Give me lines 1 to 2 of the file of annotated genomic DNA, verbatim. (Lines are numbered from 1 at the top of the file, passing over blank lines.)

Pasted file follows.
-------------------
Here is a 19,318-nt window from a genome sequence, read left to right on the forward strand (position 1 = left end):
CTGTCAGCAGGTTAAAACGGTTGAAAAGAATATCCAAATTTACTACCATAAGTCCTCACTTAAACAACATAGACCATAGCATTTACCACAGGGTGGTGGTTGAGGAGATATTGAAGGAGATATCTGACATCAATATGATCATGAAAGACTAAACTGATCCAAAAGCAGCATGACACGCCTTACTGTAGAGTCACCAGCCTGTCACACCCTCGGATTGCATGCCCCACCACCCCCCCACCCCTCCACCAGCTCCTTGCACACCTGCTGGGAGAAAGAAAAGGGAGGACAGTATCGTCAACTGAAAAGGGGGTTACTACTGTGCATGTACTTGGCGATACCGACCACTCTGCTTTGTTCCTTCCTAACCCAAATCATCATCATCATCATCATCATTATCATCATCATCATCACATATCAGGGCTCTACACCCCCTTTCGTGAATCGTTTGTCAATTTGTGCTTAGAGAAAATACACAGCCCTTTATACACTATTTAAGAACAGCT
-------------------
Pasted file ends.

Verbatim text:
Here is a 19,318-nt window from a genome sequence, read left to right on the forward strand (position 1 = left end):
CTGTCAGCAGGTTAAAACGGTTGAAAAGAATATCCAAATTTACTACCATAAGTCCTCACTTAAACAACATAGACCATAGCATTTACCACAGGGTGGTGGTTGAGGAGATATTGAAGGAGATATCTGACATCAATATGATCATGAAAGACTAAACTGATCCAAAAGCAGCATGACACGCCTTACTGTAGAGTCACCAGCCTGTCACACCCTCGGATTGCATGCCCCACCACCCCCCCACCCCTCCACCAGCTCCTTGCACACCTGCTGGGAGAAAGAAAAGGGAGGACAGTATCGTCAACTGAAAAGGGGGTTACTACTGTGCATGTACTTGGCGATACCGACCACTCTGCTTTGTTCCTTCCTAACCCAAATCATCATCATCATCATCATCATTATCATCATCATCATCACATATCAGGGCTCTACACCCCCTTTCGTGAATCGTTTGTCAATTTGTGCTTAGAGAAAATACACAGCCCTTTATACACTATTTAAGAACAGCT